Courtesy kidstechnews

Those of you old enough to remember the early eighties will probably have read a ‘choose your own adventure’ book. These books taught kids about narrative, and also absorbed them for hours. Now, you can help your kids to write their own, using modern computer software.

Choose your own adventure books started in the late seventies and were huge in the eighties, but they’re still being printed now. They weren’t linear books. Instead, they were a series of text passages, each describing a certain situation and location.

At the end of the passage, you’d get to choose an option, which would prompt you to turn to a page. For example: “If you want to fight the orc, turn to page 21. If you want to make a run for it, turn to page 48”.

If your kid doesn’t know about these, then making a gift of one will get them hooked. One of my favourites was The City of Thieves, which was part of Steve Jackson’s Fighting Fantasy series.

The rise of interactive fiction

Not long after these books emerged, people began to create computer versions, in the form of text-based adventure games. Forget the dazzling graphics of Halo, or the intuitive touch-and-swipe fun of Fruit Ninja. Nothing beats the thrill of typing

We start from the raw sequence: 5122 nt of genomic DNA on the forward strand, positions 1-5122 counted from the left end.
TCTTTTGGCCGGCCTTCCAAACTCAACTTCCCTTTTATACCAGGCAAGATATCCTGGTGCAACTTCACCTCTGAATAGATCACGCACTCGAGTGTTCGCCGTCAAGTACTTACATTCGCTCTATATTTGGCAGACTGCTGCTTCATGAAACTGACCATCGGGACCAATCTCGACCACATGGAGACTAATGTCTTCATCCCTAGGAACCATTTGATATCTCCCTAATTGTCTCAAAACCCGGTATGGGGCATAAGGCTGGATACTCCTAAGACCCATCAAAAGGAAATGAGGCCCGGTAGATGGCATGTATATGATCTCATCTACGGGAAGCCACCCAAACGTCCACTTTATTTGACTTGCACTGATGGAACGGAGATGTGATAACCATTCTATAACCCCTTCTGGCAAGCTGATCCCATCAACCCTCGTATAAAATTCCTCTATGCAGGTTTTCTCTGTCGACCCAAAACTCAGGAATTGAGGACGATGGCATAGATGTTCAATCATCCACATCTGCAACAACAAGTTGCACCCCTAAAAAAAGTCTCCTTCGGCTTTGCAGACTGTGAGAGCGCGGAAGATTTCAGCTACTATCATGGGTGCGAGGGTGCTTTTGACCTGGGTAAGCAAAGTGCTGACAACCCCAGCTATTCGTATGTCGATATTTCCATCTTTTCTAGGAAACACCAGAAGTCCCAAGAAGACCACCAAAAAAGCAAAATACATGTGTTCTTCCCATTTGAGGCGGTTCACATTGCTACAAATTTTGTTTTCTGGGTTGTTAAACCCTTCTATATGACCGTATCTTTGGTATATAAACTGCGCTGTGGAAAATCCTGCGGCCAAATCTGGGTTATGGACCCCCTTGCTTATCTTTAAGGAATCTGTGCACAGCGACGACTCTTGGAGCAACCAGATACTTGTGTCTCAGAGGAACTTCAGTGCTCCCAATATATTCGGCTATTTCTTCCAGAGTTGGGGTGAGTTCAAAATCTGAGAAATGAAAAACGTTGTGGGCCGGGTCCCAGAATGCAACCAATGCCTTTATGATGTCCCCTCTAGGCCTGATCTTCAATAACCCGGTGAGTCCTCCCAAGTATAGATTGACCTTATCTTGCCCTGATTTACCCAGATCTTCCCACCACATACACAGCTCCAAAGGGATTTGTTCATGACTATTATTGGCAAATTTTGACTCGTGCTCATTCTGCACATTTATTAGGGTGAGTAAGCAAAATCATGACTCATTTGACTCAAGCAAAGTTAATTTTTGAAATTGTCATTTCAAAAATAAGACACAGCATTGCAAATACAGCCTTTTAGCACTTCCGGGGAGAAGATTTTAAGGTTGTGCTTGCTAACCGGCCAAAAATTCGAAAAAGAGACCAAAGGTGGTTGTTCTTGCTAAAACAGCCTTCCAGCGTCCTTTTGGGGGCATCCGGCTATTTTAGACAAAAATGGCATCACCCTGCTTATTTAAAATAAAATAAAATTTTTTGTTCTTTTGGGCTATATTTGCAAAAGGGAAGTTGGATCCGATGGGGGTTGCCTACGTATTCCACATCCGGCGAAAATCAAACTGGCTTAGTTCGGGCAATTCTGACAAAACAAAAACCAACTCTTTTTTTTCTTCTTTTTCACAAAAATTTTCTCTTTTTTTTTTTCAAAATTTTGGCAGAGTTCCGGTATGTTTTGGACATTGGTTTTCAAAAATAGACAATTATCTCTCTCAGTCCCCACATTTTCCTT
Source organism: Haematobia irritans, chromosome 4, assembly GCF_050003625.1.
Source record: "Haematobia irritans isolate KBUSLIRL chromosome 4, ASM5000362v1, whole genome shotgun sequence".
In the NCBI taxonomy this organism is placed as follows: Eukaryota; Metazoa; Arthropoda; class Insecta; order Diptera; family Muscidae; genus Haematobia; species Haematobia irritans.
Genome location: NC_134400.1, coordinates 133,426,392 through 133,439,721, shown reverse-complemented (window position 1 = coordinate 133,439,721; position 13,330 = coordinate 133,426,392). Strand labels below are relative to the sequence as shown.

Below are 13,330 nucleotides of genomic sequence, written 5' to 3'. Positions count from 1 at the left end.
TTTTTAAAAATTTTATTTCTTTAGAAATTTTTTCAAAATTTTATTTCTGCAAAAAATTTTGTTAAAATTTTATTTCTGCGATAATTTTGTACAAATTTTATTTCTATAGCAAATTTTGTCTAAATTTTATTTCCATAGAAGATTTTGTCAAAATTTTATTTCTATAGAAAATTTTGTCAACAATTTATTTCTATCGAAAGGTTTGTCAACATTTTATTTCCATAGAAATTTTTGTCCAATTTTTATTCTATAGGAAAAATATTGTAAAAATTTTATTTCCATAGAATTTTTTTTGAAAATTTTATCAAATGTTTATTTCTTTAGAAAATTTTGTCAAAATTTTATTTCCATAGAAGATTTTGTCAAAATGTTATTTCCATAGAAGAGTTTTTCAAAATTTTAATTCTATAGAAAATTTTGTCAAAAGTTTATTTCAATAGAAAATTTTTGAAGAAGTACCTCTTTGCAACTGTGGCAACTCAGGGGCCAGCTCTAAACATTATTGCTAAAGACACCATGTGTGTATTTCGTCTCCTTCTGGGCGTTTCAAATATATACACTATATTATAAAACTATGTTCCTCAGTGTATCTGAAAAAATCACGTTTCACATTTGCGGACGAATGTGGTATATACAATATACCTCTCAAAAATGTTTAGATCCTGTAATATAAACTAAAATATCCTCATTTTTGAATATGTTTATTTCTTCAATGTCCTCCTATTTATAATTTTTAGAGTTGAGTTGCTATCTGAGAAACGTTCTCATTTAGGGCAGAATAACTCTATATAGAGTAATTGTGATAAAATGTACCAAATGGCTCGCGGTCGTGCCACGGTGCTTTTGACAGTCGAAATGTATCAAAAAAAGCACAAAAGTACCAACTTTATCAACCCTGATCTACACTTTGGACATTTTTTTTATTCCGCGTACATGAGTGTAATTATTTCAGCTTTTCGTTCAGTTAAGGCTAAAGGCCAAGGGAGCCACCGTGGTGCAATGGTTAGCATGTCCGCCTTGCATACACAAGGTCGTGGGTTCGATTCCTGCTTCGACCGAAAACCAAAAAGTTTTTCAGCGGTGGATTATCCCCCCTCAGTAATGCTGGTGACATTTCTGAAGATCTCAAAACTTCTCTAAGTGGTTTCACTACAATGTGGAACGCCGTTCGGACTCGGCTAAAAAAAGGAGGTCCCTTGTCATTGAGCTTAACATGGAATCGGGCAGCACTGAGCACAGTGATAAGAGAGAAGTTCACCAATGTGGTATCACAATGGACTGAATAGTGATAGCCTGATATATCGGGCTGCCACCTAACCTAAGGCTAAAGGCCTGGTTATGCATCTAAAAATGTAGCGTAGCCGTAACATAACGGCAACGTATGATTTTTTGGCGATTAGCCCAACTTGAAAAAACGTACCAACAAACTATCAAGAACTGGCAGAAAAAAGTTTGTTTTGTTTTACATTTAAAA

GO NORTH, GET LAMP, LIGHT LAMP, GO WEST, FIGHT GHOST

No, seriously, bear with me. It’s more exciting than it looks, honestly.

These games became known as interactive fiction, and one of the great things about them is that they remind you to use your imagination. There are no graphics telling you what things should look like in an interactive fiction game. You get the bare bones: text entry, and text output. You have to use your brain to turn that text into images. Interactive fiction is an exercise in imagination.

It’s also an exercise in memory, and logic. Players in text adventures have to figure out puzzles. They have to remember where certain items are, and collect and use them in the right order to overcome obstacles. In a way, it’s kind of like coding, but in storybook form.

Many people think that interactive fiction went away, but it’s still around – and it could be a great tool to spark your kids’ imagination. Thanks to several free tools now on the market, this kind of experience is now easy to create.

How would your kid like to write their own interactive fiction title? Introduce them to some of these interactive fiction tools to get them started.

Published in Young Nation magazine on January 7, 2017